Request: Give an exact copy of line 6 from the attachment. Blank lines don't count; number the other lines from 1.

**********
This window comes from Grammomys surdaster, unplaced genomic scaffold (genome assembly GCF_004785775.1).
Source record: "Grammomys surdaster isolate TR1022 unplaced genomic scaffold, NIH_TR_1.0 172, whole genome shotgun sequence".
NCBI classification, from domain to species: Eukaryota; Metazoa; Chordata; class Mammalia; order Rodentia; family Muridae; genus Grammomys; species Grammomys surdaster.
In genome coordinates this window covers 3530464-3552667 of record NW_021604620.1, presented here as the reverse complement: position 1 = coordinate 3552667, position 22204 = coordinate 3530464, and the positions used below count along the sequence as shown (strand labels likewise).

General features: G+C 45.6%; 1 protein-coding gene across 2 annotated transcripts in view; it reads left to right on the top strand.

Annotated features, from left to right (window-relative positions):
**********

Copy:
Annotated features, from left to right (window-relative positions):